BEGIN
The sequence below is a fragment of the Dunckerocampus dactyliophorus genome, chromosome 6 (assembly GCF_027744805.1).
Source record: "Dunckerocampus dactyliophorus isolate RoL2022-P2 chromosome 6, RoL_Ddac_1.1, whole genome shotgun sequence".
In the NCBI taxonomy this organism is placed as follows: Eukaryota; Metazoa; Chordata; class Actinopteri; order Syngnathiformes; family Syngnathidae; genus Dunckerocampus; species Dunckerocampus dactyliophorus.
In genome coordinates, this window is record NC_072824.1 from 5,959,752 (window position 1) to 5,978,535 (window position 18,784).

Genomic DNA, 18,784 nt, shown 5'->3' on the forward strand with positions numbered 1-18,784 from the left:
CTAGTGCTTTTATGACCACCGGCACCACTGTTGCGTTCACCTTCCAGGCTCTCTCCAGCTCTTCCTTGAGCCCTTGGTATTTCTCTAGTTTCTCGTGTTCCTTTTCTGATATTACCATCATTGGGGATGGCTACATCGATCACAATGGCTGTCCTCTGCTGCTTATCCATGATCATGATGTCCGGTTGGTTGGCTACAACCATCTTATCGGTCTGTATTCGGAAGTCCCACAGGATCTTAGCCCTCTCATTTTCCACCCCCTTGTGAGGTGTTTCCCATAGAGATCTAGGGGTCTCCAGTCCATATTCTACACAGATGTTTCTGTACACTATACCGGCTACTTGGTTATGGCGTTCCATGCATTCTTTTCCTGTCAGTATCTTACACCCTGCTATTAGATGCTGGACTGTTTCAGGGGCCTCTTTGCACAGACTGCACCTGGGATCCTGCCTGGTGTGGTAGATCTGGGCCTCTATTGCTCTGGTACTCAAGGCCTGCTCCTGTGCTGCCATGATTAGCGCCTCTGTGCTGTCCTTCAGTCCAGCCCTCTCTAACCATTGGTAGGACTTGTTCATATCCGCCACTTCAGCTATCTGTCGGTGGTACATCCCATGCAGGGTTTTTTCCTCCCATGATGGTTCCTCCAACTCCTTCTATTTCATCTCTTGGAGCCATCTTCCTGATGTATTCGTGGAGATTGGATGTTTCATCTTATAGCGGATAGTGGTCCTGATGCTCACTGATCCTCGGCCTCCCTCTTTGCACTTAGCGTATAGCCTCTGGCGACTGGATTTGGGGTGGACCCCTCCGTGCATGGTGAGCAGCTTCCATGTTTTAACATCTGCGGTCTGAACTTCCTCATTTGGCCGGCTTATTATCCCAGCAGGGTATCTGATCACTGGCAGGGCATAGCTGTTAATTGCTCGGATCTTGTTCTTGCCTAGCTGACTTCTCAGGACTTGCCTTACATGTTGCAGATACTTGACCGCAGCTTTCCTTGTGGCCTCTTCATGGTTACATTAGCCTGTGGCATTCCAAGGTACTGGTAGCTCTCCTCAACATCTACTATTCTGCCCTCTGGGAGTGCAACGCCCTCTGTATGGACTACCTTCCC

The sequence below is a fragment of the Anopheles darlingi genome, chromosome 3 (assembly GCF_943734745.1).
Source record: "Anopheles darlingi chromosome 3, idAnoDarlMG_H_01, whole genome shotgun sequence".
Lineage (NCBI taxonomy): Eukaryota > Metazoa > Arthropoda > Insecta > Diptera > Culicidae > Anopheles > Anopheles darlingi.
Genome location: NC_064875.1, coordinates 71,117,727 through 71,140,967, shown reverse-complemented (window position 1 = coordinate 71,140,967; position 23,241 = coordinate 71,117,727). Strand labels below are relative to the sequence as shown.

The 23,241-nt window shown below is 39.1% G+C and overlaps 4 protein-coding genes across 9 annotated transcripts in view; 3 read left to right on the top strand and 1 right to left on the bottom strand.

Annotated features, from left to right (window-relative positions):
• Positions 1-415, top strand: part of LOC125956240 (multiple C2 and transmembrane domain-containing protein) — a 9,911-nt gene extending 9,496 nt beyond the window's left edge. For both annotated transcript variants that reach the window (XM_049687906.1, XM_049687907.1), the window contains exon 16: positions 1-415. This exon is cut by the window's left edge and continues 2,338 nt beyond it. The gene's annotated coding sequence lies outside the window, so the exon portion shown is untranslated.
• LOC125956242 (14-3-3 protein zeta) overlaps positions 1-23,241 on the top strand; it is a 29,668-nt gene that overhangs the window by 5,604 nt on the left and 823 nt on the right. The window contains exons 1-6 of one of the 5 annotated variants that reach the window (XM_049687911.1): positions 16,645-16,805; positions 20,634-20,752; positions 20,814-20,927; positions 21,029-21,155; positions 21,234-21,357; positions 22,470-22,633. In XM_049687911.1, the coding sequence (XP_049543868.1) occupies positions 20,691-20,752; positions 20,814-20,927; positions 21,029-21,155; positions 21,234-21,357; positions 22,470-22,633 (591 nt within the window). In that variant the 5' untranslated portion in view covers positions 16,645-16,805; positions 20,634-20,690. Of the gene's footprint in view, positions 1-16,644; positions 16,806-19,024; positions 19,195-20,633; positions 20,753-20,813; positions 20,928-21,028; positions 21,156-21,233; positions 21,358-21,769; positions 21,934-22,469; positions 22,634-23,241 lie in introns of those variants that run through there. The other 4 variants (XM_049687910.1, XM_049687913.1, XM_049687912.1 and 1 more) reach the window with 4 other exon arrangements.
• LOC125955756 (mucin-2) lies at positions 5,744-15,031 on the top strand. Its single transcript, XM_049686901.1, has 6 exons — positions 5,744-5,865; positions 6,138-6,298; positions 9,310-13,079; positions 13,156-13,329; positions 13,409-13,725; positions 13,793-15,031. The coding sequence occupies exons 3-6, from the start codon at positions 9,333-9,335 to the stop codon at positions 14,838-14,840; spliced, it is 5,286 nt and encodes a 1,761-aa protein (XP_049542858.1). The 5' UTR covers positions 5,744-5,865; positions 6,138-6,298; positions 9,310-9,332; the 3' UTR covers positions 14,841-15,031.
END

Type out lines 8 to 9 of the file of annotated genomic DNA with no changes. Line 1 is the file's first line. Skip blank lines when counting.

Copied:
Source record: "Anopheles darlingi chromosome 3, idAnoDarlMG_H_01, whole genome shotgun sequence".
Lineage (NCBI taxonomy): Eukaryota > Metazoa > Arthropoda > Insecta > Diptera > Culicidae > Anopheles > Anopheles darlingi.